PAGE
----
Governor Cuomo’s administration and the legislature are spending around $1.3 million dollars this year in payments to private law firms, and the public is paying for it, says a fiscally conservative study center.
The Empire Center analyzed reports filed on line by the legislature, and found that the state Assembly paid over $650,000 to outside attorneys, while the State Senate gave a private law firm over $400,000 between October of 2013 and March of 2014.
For the first time in several years, New York has a surplus of three to four billion dollars. Governor Cuomo says he’s still looking at options on how best to use it.
The state has recently been the beneficiary of a windfall from major lawsuit settlements with several banks and insurance companies. After years of running a debt or breaking even, New York now has over four billion additional dollars, say Governor Cuomo. Cuomo says he’s still thinking about the best use for the money.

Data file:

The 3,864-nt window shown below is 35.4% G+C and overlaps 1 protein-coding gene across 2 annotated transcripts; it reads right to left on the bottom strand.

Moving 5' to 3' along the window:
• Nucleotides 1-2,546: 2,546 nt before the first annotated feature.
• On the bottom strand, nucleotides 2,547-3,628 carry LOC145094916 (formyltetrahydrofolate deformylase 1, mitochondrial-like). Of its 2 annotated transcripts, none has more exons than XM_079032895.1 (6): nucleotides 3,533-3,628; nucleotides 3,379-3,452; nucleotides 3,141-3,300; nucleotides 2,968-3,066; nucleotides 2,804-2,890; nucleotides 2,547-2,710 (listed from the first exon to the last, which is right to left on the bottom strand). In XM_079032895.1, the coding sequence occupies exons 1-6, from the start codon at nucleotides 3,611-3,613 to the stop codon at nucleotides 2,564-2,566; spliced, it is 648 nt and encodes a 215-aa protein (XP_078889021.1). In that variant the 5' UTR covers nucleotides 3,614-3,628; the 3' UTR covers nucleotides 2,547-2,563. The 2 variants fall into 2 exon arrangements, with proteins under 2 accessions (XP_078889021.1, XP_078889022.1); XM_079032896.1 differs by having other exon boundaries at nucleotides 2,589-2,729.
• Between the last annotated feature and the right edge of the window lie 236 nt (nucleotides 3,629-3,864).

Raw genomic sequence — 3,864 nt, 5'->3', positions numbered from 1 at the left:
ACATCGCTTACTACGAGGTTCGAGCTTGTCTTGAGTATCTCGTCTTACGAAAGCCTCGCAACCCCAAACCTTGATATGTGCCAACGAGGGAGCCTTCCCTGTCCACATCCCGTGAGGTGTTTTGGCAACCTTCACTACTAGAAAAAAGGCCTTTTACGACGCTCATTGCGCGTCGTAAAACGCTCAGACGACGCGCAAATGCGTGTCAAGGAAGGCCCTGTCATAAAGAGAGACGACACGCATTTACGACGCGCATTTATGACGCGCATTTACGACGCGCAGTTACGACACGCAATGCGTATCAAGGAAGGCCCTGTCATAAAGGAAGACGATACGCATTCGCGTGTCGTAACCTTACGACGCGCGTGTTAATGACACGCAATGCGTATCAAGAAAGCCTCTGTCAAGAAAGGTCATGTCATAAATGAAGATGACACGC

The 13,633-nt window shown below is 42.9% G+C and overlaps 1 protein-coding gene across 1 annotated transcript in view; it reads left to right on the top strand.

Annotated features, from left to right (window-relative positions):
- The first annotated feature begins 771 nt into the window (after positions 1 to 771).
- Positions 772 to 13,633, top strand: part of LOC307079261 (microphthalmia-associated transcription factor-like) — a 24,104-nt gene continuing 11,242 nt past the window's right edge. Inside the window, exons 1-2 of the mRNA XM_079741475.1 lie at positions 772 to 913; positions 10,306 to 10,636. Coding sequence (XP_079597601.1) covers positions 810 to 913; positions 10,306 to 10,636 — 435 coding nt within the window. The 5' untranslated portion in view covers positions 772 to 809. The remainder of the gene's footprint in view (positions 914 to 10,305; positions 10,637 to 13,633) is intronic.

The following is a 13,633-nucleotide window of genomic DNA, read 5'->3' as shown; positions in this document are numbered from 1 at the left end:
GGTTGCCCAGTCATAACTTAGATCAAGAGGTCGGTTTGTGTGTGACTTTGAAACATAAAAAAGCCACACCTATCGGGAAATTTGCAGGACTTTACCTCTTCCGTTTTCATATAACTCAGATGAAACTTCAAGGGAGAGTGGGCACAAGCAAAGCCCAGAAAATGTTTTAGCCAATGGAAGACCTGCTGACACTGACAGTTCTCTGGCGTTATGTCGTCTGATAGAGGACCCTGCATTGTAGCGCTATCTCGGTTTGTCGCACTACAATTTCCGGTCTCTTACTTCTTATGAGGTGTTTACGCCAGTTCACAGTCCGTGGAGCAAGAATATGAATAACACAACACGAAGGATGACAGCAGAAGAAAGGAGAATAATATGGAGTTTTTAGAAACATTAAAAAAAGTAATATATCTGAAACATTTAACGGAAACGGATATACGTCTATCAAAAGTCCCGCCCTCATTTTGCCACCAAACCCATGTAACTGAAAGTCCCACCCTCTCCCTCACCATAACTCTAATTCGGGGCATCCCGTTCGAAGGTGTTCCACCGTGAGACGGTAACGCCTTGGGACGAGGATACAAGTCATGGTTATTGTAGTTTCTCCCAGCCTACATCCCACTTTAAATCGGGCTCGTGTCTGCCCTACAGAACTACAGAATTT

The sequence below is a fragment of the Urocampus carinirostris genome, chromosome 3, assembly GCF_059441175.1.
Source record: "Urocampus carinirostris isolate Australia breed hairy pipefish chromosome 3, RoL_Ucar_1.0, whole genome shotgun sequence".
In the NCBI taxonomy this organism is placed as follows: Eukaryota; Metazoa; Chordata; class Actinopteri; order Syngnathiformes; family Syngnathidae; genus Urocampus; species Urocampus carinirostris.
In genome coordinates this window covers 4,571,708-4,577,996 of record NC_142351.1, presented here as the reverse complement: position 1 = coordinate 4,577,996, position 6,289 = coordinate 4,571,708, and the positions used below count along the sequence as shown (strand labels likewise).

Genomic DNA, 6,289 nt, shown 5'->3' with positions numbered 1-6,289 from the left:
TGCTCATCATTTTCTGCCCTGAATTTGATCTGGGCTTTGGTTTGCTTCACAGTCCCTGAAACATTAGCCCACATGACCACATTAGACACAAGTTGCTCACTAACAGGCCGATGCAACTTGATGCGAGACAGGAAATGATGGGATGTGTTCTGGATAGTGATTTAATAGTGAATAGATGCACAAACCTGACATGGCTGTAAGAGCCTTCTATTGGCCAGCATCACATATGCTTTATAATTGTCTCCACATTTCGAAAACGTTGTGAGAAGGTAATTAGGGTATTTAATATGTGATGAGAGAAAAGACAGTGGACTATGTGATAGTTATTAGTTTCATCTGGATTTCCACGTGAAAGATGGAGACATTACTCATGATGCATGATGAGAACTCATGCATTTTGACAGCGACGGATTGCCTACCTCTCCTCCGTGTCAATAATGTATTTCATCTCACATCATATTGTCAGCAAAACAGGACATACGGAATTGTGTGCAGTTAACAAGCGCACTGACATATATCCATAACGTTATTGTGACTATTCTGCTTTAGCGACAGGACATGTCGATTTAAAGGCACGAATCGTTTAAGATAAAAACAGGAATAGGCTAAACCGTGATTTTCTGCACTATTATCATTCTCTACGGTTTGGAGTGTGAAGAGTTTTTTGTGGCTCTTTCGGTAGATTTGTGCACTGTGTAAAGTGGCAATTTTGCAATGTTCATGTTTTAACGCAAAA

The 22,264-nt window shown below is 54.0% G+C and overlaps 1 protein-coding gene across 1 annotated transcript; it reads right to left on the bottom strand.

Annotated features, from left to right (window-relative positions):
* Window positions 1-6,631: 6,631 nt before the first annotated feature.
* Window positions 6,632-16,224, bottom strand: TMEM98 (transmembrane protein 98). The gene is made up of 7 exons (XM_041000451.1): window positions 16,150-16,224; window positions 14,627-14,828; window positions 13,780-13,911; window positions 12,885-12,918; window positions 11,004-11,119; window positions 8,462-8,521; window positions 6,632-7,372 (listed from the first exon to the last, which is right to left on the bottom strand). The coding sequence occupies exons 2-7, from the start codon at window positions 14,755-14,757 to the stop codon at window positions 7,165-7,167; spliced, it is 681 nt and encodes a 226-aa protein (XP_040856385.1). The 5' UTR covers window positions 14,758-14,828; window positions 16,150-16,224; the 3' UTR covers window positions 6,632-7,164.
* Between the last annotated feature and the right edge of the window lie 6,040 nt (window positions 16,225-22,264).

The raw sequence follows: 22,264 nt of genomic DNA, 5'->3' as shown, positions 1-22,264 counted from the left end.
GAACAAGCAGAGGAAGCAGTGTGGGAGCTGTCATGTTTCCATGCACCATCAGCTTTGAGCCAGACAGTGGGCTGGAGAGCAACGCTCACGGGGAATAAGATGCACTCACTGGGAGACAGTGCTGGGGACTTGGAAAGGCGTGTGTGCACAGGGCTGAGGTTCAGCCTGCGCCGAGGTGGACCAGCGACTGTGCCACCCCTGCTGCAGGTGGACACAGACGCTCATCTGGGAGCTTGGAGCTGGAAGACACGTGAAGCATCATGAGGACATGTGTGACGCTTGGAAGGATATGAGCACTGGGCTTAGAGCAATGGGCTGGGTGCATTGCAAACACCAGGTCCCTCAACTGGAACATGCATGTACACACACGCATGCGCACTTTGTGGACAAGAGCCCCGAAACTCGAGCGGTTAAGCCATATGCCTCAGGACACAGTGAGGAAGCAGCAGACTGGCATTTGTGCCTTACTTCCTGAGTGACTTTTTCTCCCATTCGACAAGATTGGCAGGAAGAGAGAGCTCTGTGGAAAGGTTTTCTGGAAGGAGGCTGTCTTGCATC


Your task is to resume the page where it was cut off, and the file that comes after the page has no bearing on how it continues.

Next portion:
One of the biggest challenges for small upstate cities like Schenectady or Troy can be the abundance of "zombie properties" or residences that have long since been abandoned. Four of these municipalities in the greater Capital Region are hoping the Center for Technology in Government can help them fight this urban blight and make their communities come alive again.
Governor Cuomo says he’s not concerned about reports that the casino gambling industry may not be all that healthy. The negative news comes as the state is considering authorizing four new gambling centers in the next few months.
Prospective casino operators got a chance to ask the Cuomo Administration questions about details of the process for choosing licensees for four upstate casinos. They won’t get answers, though for several days.
The structure of the event was a bit awkward. Gambling conglomerates, and other developers, who have all paid $1 million dollars each for the privilege of being considered for a casino site, attended a mandatory session held by Governor Cuomo’s Gaming Commission.